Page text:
"I didn't need another adult patronizing me, talking about kiddy things, like comic books, cowboys, or grizzly bears."

Right now, the sky looks like a blue bunch of nothingness. The same way it looked when I was twelve. Back then, I’d lay on top round bales of fescue, looking upward. If I held my head right, I could see all blue—even in the corners of my eyes.

It was enough to disorient you, and make you forget about solid ground.

Daddy died in September. A few days before he passed, I’d spent the day trying to catch crawfish in the creek. And it was during this mundane afternoon that I felt as happy as I’ve ever been. It took forty-eight hours for the whole world to go to hell.

Anyway, so there I was on a hay bale, looking at the sky, still in my funeral clothes. I wore Daddy’s glasses—even though I had no eye trouble. I also wore his oversized sport coat.

My uncle found me laying there.

“What’re you thinking about?” he asked.

I gave no response.

“Hey,” he went on. “You wouldn’t happen to like bears, would’ya?”

“No,” I said, hoping he’d leave. I didn’t need another adult patronizing me, talking about kiddy things, like comic books, cowboys, or grizzly bears.

He dug something out of his pocket. A wooden figurine. It was a carving of a bear. He tossed it to me. “Here,” he said. “Your grandaddy carved that ‘fore he died. It’s maple.”

My grandaddy was an artist. The figurine proved it.

My uncle went on, “He whittled it right after his own daddy died. It’s a symbol of courage, you know. Bears will fight even when they’re bloody and seriously injured.”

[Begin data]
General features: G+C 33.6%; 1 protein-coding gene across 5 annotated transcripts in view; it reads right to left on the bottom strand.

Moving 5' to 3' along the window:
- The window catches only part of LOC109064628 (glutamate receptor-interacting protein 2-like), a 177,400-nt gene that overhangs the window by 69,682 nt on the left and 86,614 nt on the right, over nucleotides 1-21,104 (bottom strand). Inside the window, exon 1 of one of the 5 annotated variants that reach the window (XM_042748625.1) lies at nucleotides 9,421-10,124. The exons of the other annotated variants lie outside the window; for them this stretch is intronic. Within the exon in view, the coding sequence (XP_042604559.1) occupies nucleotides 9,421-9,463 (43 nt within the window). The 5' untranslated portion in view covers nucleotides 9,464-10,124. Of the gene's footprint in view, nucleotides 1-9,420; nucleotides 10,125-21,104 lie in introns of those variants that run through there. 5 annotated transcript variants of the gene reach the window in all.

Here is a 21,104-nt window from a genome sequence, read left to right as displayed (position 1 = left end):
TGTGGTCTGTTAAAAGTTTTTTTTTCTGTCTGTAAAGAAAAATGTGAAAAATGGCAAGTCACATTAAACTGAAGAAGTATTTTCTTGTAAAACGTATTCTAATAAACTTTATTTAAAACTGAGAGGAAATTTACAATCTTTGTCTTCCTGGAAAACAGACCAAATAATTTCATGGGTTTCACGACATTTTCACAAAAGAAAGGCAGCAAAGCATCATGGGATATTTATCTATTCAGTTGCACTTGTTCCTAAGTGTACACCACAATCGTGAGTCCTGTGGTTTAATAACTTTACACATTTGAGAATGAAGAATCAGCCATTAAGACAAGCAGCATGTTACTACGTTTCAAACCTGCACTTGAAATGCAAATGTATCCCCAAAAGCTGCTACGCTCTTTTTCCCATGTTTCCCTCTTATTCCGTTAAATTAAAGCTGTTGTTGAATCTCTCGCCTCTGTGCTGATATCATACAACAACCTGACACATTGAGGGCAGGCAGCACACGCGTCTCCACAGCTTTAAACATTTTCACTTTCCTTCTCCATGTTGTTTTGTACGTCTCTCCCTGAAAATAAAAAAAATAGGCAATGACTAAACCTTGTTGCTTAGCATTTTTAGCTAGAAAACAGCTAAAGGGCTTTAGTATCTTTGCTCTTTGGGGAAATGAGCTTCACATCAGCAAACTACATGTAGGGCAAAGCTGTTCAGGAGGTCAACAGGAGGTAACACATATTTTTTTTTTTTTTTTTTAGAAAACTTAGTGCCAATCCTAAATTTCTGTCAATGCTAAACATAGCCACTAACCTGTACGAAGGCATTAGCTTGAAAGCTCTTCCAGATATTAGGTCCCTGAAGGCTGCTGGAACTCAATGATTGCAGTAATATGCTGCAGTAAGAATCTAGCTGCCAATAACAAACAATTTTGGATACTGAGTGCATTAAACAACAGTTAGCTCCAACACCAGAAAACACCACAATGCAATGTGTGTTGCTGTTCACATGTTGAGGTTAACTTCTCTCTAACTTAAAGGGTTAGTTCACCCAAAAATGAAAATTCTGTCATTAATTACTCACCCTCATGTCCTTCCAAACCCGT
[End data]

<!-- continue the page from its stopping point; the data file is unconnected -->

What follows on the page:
“They will?”

“Yep. The bear knows he’s gonna to die sooner or later. Death don’t scare him, so he ain’t got nothing to be afraid of.”

I held the carving in my hands. It was heavier than it looked.

“All that matters to a bear,” he said, “is how hard he fights when things go haywire. Not winning, just the struggle.”

Well, you have no reason to give a feather what I think. But I believe life itself is a battle. It’s ugly, exhausting, and bloody. All over the world, kids get molested, bombs explode, African mothers infected with HIV bury the corpses of their starving babies.

Just yesterday, fifty young folks met their Maker in Orlando because of some fella with a gun. This world keeps getting meaner, the evening news is nothing but a bloodbath now. And nobody on this earth can do a damn thing about it.

Except fight for something good.

I still have that bear.

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